It is an object of the present invention to provide a simple cleaning device for effectively removing developer material particles from a surface to be cleaned in an electrostatographic reproduction apparatus.
It is another object to provide such a cleaning device which can load against such surface with a substantially precise force, and which can maintain such loading within a desired range even while suffering wear.
It is a further object to provide such a cleaning device which is easy to mount and which requires no tools for such mounting as well as no adjustments after such mounting.
It is still another object of the present invention to provide such a cleaning device for removing developer material particles from the surface of the magnetic development roller of an electrostatographic development apparatus.
In accordance with the present invention, a cleaning device is provided which is loadable against a surface to be cleaned in an electrostatographic reproduction apparatus for removing developer material particles therefrom. The cleaning device includes a resilient member having an L-shape which includes a base section and a cleaning section. The cleaning device also includes a particle removing element associated with the cleaning section of the resilient member. The base and resilient members each has an unloaded position and a loaded position relative to each other such that the base and cleaning sections form a first lap angle when in the unloaded positions, and a second lap angle when in the loaded positions.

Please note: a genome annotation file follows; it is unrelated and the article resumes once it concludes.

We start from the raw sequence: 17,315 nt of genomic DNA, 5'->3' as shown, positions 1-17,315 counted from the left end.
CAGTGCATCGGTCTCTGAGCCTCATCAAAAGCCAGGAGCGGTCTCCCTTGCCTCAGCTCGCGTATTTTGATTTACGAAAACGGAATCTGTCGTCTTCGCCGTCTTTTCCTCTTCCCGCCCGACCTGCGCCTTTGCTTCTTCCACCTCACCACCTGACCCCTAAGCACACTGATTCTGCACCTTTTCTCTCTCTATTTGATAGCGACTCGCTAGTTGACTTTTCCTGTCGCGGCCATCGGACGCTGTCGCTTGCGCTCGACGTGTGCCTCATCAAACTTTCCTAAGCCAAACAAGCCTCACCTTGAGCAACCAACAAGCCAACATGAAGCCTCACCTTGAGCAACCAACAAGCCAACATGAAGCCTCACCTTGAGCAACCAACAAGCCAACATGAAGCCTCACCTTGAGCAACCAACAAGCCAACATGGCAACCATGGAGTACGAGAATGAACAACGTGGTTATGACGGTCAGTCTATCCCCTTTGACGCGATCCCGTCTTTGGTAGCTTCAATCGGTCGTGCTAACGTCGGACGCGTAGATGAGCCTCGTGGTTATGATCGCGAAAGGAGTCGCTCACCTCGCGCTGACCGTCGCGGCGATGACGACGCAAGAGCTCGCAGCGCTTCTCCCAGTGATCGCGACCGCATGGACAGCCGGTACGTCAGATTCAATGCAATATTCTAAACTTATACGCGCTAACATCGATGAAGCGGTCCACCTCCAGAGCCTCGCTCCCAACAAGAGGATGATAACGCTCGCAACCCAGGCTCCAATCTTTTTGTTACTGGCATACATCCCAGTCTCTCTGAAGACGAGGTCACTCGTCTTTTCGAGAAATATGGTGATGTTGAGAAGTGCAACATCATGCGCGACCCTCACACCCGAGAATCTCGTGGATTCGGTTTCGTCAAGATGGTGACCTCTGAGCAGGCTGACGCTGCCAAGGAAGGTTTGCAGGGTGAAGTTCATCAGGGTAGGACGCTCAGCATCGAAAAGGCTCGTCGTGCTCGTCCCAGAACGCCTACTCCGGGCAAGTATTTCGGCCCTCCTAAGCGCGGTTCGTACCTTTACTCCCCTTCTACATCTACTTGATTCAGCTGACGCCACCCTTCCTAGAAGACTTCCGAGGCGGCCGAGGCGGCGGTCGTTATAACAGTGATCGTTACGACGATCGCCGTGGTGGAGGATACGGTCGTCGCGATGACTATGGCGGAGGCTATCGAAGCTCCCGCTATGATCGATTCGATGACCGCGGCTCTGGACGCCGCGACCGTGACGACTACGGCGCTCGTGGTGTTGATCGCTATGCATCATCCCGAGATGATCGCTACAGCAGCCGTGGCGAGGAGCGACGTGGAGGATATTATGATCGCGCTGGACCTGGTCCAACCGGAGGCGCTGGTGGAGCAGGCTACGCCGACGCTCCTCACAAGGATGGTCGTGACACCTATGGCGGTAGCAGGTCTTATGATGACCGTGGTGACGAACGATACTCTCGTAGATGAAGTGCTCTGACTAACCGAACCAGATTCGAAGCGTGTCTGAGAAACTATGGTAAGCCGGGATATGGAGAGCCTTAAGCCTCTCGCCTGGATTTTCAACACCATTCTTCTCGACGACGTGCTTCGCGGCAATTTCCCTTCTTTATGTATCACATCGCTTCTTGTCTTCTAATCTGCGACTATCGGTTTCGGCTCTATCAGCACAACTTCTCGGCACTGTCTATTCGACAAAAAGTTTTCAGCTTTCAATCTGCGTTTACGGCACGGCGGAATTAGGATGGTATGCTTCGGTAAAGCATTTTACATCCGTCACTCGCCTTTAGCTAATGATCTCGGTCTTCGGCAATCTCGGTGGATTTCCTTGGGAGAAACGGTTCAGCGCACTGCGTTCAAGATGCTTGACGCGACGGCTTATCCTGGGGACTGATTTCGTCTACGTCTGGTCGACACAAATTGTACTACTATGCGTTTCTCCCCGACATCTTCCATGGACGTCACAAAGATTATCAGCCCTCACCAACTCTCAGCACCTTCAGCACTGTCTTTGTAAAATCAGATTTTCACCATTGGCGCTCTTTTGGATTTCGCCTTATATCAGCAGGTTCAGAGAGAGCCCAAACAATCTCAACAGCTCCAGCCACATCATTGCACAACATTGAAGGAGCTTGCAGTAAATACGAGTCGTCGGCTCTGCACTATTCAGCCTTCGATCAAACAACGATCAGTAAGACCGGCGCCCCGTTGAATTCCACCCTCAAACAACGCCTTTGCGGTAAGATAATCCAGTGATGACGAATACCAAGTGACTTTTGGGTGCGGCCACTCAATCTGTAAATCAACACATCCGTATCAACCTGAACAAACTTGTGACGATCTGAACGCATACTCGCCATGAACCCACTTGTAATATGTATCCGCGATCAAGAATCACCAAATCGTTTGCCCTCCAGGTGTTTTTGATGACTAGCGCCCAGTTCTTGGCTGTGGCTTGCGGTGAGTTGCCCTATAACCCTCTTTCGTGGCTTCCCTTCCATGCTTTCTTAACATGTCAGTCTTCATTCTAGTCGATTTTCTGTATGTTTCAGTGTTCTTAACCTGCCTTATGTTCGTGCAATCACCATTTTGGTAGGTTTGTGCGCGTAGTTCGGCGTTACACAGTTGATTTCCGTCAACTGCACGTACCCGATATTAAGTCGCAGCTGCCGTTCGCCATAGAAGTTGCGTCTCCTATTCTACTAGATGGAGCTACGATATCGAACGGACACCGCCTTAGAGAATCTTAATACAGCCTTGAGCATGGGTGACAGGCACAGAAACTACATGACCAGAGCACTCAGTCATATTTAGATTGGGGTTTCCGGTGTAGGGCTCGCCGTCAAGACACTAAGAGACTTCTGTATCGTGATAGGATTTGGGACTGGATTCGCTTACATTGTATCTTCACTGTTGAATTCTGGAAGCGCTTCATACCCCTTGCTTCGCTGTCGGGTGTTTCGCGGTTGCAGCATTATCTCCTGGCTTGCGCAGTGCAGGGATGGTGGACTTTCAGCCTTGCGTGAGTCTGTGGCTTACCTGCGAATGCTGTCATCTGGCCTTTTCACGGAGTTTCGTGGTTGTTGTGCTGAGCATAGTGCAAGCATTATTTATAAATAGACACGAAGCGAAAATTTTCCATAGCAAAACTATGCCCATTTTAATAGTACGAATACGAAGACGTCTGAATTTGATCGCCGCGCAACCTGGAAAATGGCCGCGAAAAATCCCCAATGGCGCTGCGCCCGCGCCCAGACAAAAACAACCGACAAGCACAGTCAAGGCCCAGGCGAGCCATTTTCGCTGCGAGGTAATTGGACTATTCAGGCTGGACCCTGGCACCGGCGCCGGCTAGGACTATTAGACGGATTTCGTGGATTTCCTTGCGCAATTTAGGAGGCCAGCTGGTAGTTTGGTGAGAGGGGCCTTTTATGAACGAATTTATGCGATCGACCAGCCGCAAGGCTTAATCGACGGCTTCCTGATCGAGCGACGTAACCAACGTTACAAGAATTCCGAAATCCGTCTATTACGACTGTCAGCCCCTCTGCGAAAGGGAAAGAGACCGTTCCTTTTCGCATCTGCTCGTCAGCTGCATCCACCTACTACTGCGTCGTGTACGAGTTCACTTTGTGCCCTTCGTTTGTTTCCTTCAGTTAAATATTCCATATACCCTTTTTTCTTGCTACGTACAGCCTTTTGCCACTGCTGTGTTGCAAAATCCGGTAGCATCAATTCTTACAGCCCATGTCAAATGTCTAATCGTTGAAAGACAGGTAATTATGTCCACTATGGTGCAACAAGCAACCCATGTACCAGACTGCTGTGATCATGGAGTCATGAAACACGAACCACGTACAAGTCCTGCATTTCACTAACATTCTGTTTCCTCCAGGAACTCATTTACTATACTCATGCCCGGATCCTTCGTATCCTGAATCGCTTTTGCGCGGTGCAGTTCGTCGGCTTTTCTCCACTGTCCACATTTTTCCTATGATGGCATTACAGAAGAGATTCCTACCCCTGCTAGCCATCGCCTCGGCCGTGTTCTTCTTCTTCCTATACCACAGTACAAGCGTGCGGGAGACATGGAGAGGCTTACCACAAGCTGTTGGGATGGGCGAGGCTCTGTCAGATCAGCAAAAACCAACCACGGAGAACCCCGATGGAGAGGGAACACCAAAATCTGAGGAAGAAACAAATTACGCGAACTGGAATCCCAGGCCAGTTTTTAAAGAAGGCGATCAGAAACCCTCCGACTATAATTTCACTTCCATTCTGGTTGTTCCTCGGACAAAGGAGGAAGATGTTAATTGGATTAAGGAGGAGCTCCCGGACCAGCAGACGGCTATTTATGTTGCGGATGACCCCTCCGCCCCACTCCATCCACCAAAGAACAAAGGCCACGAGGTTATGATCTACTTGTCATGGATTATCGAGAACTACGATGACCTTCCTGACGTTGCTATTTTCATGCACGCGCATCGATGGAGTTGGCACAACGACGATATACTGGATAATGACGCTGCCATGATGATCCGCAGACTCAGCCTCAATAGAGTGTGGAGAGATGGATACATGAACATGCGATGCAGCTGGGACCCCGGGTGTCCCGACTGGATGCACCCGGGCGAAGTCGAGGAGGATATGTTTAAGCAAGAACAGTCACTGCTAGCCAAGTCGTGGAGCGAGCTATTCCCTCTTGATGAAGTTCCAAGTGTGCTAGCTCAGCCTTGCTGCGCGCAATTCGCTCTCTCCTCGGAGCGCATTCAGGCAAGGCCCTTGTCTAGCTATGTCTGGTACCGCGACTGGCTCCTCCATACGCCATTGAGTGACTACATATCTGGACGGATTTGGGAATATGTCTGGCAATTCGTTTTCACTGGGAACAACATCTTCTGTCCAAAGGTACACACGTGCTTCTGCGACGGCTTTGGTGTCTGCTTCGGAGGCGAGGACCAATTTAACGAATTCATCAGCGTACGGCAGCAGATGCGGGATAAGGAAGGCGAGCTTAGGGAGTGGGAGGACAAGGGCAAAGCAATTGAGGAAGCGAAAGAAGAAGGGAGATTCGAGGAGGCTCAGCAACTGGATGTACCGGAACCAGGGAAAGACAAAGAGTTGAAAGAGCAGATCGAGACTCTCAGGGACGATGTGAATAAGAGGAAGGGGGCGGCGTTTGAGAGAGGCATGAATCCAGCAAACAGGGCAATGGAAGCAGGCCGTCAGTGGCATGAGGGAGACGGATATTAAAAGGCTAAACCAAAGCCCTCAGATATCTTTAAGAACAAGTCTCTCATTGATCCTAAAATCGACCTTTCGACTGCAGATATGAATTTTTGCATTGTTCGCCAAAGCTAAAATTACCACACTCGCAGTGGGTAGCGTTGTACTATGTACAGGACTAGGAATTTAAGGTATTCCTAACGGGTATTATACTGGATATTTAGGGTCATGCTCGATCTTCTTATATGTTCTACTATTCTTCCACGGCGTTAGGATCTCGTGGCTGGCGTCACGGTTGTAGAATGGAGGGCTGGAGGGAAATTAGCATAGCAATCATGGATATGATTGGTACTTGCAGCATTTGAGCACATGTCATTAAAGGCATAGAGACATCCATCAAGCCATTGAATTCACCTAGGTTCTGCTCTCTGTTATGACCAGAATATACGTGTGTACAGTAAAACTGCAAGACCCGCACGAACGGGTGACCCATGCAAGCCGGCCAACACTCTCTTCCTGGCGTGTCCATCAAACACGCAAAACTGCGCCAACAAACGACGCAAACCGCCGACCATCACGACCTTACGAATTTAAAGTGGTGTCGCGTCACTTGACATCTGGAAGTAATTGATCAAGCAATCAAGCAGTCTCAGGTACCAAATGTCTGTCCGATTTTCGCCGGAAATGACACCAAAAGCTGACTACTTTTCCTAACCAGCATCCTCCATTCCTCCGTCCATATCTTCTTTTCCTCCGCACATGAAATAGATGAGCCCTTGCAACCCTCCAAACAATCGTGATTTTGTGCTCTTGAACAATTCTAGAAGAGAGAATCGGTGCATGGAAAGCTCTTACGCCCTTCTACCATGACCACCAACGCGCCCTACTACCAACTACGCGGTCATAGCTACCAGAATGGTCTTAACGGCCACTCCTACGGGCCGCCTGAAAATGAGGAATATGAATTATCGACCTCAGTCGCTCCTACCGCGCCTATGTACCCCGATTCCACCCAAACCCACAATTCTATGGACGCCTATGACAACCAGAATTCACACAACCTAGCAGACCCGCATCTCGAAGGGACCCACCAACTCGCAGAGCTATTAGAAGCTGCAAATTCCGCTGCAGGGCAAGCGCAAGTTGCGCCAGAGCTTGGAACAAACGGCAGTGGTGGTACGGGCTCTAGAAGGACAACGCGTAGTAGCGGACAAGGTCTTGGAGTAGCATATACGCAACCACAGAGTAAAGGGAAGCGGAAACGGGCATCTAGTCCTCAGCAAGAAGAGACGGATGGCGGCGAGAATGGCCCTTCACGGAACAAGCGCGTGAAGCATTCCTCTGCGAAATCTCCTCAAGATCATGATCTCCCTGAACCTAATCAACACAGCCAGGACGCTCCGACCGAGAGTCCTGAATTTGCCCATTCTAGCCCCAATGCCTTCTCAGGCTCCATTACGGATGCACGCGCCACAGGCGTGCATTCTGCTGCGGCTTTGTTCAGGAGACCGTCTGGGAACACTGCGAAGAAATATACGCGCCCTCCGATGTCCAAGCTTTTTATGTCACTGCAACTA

In the detailed description of the invention presented below, reference is made to the drawings, in which:
FIG. 1 is a cross-sectional view of the cleaning apparatus of the present invention shown in the loaded position against a surface to be cleaned;
FIG. 2 is a front end sectional view of an electrostatographic development apparatus including the cleaning apparatus of the present invention;
FIG. 3A is a section of the resilient member or blade of the present invention;
FIG. 3B is a perspective schematic of the cleaning blade of FIG. 3A;
FIG. 4 is another embodiment of the resilient member of the present invention including an attached particle removing element;
FIG. 5 is an end view of the holding member of the cleaning apparatus of the present invention;